When Vernadasky instructed his team to excavate the site, sure enough, the suspected artifact was exhumed. What occurred next is not known, but all available details point to an event so potentially shocking to the ruling powers of society that all those present would be risking not only their own lives but those of their families as well, should they divulge it to the world at large. Nowhere else in Vernadasky’s works do references to the Honey Moon Tree or its whereabouts exist outside of these fragmented letters, and some scholars consider the whole story to be something of a private joke between the outwardly stolid Vladmir and his demure, yet impish wife. Yet others consider this episode to be genuine, and a likely catalyst for the thinker’s novel conception of the noosphere, or sphere of human thought (a layer of the planetary organism analogous to the geosphere and biosphere). Based on the accounts in his letters to Natasha, the alchemical underpinnings of Vernadasky’s noosphere theory would seem to be a direct outgrowth from the otherworldly encounter that occurred with this strange, mellifluous plant. Moreover, it could be said that through the sympathetic resonance of historical forces, these ideas have been fundamental in paving the perilous course that has lead humanity though the nuclear age and to the great precipice at which we now stand.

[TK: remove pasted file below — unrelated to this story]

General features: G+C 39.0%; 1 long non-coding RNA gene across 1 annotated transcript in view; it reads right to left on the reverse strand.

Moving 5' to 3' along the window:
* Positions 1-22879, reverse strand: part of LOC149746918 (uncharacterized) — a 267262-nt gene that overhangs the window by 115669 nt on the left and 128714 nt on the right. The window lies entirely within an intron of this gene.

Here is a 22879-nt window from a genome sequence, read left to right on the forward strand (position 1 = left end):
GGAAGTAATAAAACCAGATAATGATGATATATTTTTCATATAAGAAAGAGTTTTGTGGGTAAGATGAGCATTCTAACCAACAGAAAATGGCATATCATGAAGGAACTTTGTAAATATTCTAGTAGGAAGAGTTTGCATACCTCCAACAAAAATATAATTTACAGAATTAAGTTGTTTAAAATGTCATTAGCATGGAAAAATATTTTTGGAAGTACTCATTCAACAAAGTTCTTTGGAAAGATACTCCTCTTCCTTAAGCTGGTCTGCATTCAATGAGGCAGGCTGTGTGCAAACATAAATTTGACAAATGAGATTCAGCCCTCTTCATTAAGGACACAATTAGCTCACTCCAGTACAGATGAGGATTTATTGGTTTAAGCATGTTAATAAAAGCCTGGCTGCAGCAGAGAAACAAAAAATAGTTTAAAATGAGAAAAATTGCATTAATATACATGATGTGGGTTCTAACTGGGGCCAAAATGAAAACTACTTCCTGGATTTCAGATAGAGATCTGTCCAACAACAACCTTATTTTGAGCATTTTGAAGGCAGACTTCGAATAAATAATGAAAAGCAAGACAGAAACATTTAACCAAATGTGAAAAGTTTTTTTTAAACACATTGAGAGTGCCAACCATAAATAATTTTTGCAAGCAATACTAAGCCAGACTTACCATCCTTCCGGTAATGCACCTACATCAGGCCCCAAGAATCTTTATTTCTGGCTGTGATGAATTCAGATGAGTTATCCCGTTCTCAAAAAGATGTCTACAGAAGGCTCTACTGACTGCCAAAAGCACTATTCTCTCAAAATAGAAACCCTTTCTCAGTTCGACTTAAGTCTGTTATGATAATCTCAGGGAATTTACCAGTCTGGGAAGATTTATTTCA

However, like many so-called “discoveries” claimed by modern man, Vernadasky’s confrontation with the Honey Moon Tree was not a singular discovery at all, but one instance in a long, enigmatic lineage of encounters with this organism, which stretches into the murky origins of time itself. One noteworthy example exists in the life of the German polymath Goethe, who also studied morphological vestiges of the Honey Moon Tree in developing his theory of the primordial “Ur-Plant”. Seen as the mother-archetype of all plants, this quasi-mythic "germinal vesicle" of vegetation was later said to also contain so-called “hadronic" time travel properties by renegade Rosicrucian physicists in the 1960’s. It is has been demonstrated in certain circles that the legendary Voynich Manuscript also contains crucial references to the Honey Moon Tree, yet such information has not been made available to the general public. The Honey Moon Tree has also been proposed as a candidate for the sacramental soma of the ancient Indian Vedas. Through an elaborate and overwhelming body of research that can hardly be summarized here, it has been proven by the members of one secret society that specimens of the Honey Moon Tree have existed on earth as long as the known historical record. More shockingly, these reports show that the plant did not originate here at all, but is clearly extraterrestrial in origin.